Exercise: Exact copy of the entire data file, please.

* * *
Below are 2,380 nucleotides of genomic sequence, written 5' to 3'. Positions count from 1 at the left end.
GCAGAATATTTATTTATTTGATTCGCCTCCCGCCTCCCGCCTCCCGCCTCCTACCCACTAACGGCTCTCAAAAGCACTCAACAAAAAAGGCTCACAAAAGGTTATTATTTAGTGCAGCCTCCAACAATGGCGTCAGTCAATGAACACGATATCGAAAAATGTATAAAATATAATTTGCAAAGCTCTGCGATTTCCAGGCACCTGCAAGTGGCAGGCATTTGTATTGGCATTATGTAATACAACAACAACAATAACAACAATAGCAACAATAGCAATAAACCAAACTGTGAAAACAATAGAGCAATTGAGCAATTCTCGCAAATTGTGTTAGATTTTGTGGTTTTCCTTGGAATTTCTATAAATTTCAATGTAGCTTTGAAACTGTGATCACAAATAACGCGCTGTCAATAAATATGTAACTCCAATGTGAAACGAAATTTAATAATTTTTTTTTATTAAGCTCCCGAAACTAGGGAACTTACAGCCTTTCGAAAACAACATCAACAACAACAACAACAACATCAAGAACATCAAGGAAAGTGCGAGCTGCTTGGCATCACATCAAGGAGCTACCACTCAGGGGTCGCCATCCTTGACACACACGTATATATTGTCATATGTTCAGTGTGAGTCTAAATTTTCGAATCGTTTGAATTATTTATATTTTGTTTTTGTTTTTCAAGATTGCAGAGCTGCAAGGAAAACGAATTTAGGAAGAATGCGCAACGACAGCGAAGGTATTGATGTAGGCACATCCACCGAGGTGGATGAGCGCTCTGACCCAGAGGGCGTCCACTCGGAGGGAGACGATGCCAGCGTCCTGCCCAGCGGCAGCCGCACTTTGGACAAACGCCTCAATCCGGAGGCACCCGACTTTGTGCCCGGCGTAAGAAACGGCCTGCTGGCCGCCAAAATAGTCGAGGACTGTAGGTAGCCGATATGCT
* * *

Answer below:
Below are 2,380 nucleotides of genomic sequence, written 5' to 3'. Positions count from 1 at the left end.
GCAGAATATTTATTTATTTGATTCGCCTCCCGCCTCCCGCCTCCCGCCTCCTACCCACTAACGGCTCTCAAAAGCACTCAACAAAAAAGGCTCACAAAAGGTTATTATTTAGTGCAGCCTCCAACAATGGCGTCAGTCAATGAACACGATATCGAAAAATGTATAAAATATAATTTGCAAAGCTCTGCGATTTCCAGGCACCTGCAAGTGGCAGGCATTTGTATTGGCATTATGTAATACAACAACAACAATAACAACAATAGCAACAATAGCAATAAACCAAACTGTGAAAACAATAGAGCAATTGAGCAATTCTCGCAAATTGTGTTAGATTTTGTGGTTTTCCTTGGAATTTCTATAAATTTCAATGTAGCTTTGAAACTGTGATCACAAATAACGCGCTGTCAATAAATATGTAACTCCAATGTGAAACGAAATTTAATAATTTTTTTTTATTAAGCTCCCGAAACTAGGGAACTTACAGCCTTTCGAAAACAACATCAACAACAACAACAACAACATCAAGAACATCAAGGAAAGTGCGAGCTGCTTGGCATCACATCAAGGAGCTACCACTCAGGGGTCGCCATCCTTGACACACACGTATATATTGTCATATGTTCAGTGTGAGTCTAAATTTTCGAATCGTTTGAATTATTTATATTTTGTTTTTGTTTTTCAAGATTGCAGAGCTGCAAGGAAAACGAATTTAGGAAGAATGCGCAACGACAGCGAAGGTATTGATGTAGGCACATCCACCGAGGTGGATGAGCGCTCTGACCCAGAGGGCGTCCACTCGGAGGGAGACGATGCCAGCGTCCTGCCCAGCGGCAGCCGCACTTTGGACAAACGCCTCAATCCGGAGGCACCCGACTTTGTGCCCGGCGTAAGAAACGGCCTGCTGGCCGCCAAAATAGTCGAGGACTGTAGGTAGCCGATATGCT